# What does mathematics and physics have to do with programming?

#### vikhyat

##### Estimable
I am a basic programmer. I know some programming languages like VB, C++, Java, Javascript, Php etc. I have heard that maths and physics play a lot of role in programming but how?

#### Pinhedd

##### Distinguished
Moderator

The extreme lack of applied physics in the study of computation is one of the reasons why Software Engineering remains a controversial discipline. Using software to simulate physics is extremely common, but a programmer can get by without mastering physics as a discipline. On the other hand, a programmer without an understanding of mathematics is a disaster waiting to happen.

Programming is the practice of implementing algorithms, and algorithms are mathematical constructs. Most familiar computational algorithms are applications of linear algebra and boolean algebra as these are two mathematical domains that can be efficiently implemented in the electronic circuitry that software relies on. Other domains such as trigonometry and calculus usually fall back on linear algebra and boolean algebra for their own implementation.

For example, sine is a well known single-variable mathematical function that's used all the bloody time. However, it's a real non-linear function and has no easy electrical implementation. This means that creating a circuit to compute sin(x) would be incredibly difficult and incredibly resource-inefficient without even taking into consideration the precision of the calculation. Instead, a linear approximation of sin(x) can be calculated to arbitrary precision using a McLauren series and nothing more than basic arithmetic.

The function above is linear and the accuracy of the function increases as k increases (although time complexity increases as well and it will eventually exceed machine precision). This function uses operations that are easy to implement in circuitry, namely addition, multiplication, and division. Further optimizations can be made by storing commonly used values in a lookup table.

#### Ijack

##### Distinguished
Suppose that you wanted to program a flight simulator (or anything else that models the real world). Do you think you could do that without knowing a bit of physics (and mathematics)?

#### USAFRet

##### Illustrious
Moderator
maths and physics
Has everything to do with 'programming'.
-Calculate the arc and trajectory of a thrown grenade, given gravity gradient of Earth normal * 1.2. (Games)
-Calculate the time differential between a radio signal from 3 different satellites (GPS)
-Calculate the potential revenue 90 days from today, based on the knowledge that the farther out on the calendar, the less likely a contract will actually be completed. (Less than 30 days, 98% go to completion. Greater than 30 days, 90% complete. Greater than 60 days, 82% go to completion. Greater than 90 days, 68% go to completion)
-Based on this particular rocket motor and specific impulse, how much fuel do we need to put payload weighing xxx kilos in geosync orbit (NASA)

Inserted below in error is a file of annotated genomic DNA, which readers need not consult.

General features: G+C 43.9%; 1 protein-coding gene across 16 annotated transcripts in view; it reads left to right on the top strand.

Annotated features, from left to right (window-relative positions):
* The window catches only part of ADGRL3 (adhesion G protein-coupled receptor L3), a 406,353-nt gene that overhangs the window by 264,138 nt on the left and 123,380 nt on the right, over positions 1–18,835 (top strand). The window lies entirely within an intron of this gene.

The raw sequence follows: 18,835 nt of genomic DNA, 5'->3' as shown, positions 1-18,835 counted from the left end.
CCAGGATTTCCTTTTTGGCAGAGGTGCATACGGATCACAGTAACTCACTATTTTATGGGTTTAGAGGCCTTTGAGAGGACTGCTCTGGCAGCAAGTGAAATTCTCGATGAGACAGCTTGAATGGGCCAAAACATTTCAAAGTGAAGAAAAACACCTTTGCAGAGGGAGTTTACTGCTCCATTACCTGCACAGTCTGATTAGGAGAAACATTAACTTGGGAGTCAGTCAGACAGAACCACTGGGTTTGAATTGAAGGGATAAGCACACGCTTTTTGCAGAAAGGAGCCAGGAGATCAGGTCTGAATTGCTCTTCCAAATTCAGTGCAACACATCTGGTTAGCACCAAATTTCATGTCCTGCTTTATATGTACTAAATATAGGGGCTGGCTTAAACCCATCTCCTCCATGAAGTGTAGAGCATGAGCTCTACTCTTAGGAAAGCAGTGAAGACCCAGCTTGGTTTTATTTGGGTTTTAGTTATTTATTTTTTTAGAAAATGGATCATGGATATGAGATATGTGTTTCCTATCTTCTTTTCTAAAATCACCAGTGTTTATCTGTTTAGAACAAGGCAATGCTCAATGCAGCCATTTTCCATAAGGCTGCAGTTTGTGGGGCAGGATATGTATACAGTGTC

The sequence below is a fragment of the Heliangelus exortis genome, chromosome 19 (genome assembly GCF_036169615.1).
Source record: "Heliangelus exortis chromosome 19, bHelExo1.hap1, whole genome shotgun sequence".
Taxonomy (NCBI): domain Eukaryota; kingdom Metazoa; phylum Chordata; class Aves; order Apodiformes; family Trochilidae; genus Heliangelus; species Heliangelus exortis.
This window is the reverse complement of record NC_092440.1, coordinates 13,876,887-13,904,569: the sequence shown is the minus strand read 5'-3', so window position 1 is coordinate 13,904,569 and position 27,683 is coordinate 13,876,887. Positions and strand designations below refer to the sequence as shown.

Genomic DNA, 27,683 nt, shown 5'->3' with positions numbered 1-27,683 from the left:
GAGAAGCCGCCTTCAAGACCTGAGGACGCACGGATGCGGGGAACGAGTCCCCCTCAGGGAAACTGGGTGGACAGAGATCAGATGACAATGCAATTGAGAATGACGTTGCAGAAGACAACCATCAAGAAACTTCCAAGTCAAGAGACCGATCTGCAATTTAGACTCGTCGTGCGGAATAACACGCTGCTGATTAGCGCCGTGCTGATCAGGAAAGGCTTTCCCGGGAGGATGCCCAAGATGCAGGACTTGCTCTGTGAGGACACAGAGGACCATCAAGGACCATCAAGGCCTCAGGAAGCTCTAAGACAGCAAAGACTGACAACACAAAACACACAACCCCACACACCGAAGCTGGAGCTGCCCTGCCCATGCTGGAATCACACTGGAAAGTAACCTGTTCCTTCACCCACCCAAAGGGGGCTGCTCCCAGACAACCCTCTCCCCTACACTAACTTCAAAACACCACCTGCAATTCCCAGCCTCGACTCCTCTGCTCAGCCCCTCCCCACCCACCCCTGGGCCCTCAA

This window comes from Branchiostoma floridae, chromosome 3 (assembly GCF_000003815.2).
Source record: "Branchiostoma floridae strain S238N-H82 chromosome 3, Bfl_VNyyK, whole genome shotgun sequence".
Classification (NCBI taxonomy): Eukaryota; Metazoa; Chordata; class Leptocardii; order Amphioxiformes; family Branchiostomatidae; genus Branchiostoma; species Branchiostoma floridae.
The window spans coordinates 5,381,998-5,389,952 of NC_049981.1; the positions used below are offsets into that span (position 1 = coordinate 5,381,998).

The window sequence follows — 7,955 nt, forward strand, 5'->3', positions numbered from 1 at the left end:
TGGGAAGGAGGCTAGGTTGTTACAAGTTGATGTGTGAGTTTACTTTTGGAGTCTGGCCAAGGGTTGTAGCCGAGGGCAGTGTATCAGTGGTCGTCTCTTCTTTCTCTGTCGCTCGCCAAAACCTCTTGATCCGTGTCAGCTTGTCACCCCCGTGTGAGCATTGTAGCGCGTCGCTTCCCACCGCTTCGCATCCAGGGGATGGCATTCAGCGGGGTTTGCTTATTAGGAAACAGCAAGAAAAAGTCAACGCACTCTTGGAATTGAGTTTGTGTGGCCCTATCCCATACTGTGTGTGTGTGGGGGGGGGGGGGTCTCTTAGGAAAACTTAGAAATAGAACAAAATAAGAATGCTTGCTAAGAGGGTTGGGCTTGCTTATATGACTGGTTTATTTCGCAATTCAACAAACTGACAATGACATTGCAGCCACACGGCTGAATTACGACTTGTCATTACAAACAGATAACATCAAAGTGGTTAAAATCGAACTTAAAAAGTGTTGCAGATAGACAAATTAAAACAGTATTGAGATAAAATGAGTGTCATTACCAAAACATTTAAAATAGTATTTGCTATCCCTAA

That's just some simple stuff.

#### Someone Somewhere

##### Splendid
Mathematics is very very closely related to logic, which is basically what programming is.

Physics is a bit less so, and typically only applies to simulating or predicting stuff (which includes games). If you end up working as a programmer, there's a good chance that someone else will give you all the equations necessary; you just have to implement them in an efficient manner.

#### Pinhedd

##### Distinguished
Moderator

The extreme lack of applied physics in the study of computation is one of the reasons why Software Engineering remains a controversial discipline. Using software to simulate physics is extremely common, but a programmer can get by without mastering physics as a discipline. On the other hand, a programmer without an understanding of mathematics is a disaster waiting to happen.

Programming is the practice of implementing algorithms, and algorithms are mathematical constructs. Most familiar computational algorithms are applications of linear algebra and boolean algebra as these are two mathematical domains that can be efficiently implemented in the electronic circuitry that software relies on. Other domains such as trigonometry and calculus usually fall back on linear algebra and boolean algebra for their own implementation.

For example, sine is a well known single-variable mathematical function that's used all the bloody time. However, it's a real non-linear function and has no easy electrical implementation. This means that creating a circuit to compute sin(x) would be incredibly difficult and incredibly resource-inefficient without even taking into consideration the precision of the calculation. Instead, a linear approximation of sin(x) can be calculated to arbitrary precision using a McLauren series and nothing more than basic arithmetic.

The function above is linear and the accuracy of the function increases as k increases (although time complexity increases as well and it will eventually exceed machine precision). This function uses operations that are easy to implement in circuitry, namely addition, multiplication, and division. Further optimizations can be made by storing commonly used values in a lookup table.

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